Non-profit organisation Sarakasi Trust preparing young creatives to turn their art into profitable ventures

By , People Daily Digital
Monday, July 12th, 2021 00:00 | 3 mins read
Sarakasi Dancers.

When the Covid-19 pandemic hit the globe, everything came to a standstill and the creative industry was hit where it hurts the most.

Gigs stopped coming through for a majority of artistes and it was time to reinvent the wheel.

Unsurprisingly, in the face of the unknown, artistes have been reinventing themselves by adapting to new creative ways of dispensing their artistic practice.

The pandemic has also put working structures of state agencies and other like-minded stakeholders concerned with youth development in limbo, forcing them to rethink ways in which their youth development agenda should continue to operate.

One group that Covid-19 sent their activities into disarray is the CID Dance Crew from Mtwapa in Kilifi county.

The group of seven, led by Charles Mwangi, started in 2015 at a local church where they met and decided to turn their hobby into an income-generating activity.

After months of practising, they started getting gigs such as road shows and video shoots for music artistes and with time corporate organisations started noticing them and contracting them for gigs.

In March last year, they were selected to join Sarakasi Trust’s Talanta Na Kazi programme— a Mombasa-based initiative designed to use the arts as a vehicle to promote social change and economic empowerment among vulnerable youth in the coastal region.

More specifically, the project is to build the professional capacity of the participants, develop their skills with the goal of gainful employment in their respective fields, and teach them how to be leaders and agents of social change in their communities.

Sarakasi Trust was established in Nairobi in 2001 in response to the need to further develop and promote culture, performing arts and entertainment in East Africa focusing on acrobatics, dance and music.

But with Covid-19 constantly sending the world into intermittent lockdown, many of its projects, including Talanta Na Kazi, were halted.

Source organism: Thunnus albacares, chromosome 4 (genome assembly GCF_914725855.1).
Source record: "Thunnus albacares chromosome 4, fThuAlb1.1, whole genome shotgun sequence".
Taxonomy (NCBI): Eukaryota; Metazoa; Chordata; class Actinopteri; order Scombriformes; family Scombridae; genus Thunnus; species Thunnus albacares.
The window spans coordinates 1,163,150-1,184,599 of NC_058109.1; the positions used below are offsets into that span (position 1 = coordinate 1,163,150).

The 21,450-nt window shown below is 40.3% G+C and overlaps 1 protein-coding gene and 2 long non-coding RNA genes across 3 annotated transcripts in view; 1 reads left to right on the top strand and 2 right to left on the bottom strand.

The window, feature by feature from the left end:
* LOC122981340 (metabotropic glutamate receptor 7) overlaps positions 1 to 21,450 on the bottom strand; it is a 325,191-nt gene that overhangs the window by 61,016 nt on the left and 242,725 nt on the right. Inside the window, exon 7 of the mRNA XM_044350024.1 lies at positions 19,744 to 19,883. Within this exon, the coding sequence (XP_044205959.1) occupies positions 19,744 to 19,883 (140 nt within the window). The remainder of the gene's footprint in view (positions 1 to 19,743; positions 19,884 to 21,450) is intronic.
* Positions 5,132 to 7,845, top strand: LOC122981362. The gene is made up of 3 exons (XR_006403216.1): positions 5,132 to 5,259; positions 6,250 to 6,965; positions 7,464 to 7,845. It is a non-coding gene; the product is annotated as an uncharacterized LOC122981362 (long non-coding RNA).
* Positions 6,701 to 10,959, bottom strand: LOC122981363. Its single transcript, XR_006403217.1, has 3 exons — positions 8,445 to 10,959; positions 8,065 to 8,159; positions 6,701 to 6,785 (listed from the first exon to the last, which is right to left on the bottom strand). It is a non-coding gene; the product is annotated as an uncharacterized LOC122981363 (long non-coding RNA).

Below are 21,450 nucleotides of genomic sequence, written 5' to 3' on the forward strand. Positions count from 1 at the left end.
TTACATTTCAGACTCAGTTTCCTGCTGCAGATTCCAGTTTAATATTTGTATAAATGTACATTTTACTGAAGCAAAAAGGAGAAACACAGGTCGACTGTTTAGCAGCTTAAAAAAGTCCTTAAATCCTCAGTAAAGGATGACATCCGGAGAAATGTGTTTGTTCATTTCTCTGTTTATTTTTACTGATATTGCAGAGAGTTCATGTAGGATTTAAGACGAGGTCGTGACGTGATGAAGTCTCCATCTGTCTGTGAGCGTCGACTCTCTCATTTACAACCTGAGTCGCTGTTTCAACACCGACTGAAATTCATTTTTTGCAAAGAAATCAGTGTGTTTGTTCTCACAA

However, some have resumed with strict observation of laid Health ministry guidelines.

“Before enrolling with Talanta na Kazi, we used to dance mainly to entertain, but now our performances are based on educating the public on a number of issues affecting the youth, especially drug and substance abuse and leadership.

These are some of the things we were not aware of, but have now incorported them in our choreography. The value addition has been immense,” Mwangi tells Spice.

Varrying facets

Mwangi, a young choreographer has been under the tutelage of one of the regions dance greatest, Edwin Ooro aka Edu with his legion of Sarakasi Dancers.

“Upon the start of the programme, Edu and his team began mentoring us, teaching us valuable lessons on talent management, communications, entrepreneurship, marketing, gender studies, strategic planning, and leadership among other relevant issues.

One critical lesson for the group was how to monetise our performances through the digital platforms to maximise our incomes,” adds Mwangi.

“It has been an amazing journey turning all these raw talents into something fine and ripe for the industry.

The curriculum created by KCA University equips them better to commercialise arts as entrepreneurs because it is important for them to embrace the business aspect of the arts,” says Edu.

“Talanta Na Kazi is one of the key projects we set up to use arts to promote social entrepreneurship and cultural development, while empowering the youth with mentorship programmes that nurture their talent and expand their capacity through life skills,” says Sarakasi Trust MD Marion Op het Veld.

The project, which has so far empowered 200 youths from Kilifi and Mombasa, also saw four winners go home with a grant of Sh100,000 each.

“Many of us young creatives did not have access to such information key in growing our young careers.

At the same time, we also need to look critically at other matters affecting us as the youth in this nation, such as meaningful youth participation in national debates and being involved in formulation of youth-related policies.

At the end of the day, we got a chance to see the creative world though a different and yet existing angle,” shares Nancy Nana, an actor and the programme’s student leader in Mombasa county.

Important partnerships

According to Coast region Youth Affairs coordinator, Willis Ombima, such partnerships are key in scaling up youth’s economic and social lives in the creative industry, which he acknowledges is crucial in fighting unemployment.

“The government continues to play a supportive role by providing, for example, a better environment for such partnerships to occur.

We have put in place legal structures such as the Kenya Youth Council and Kenya Youth Development policy (2019) whose framework offer clear mechanisms of implementing and coordinating these partnerships at national, county and sub-county levels, down to youth at the grass roots,” says Willis.

The government has built a studio in Jomvu, Mombasa county, where artistes can record their music.

“We can use youth talent to build an identity though shared values such as arts, and we know arts resonates with their hearts and passions.

Apart from encouraging them to earn through their talents, we can use the same art to encourage them to fully participate in national affairs, something that has been missing, but now we are keen on as a government,” Willis says in conclusion. 

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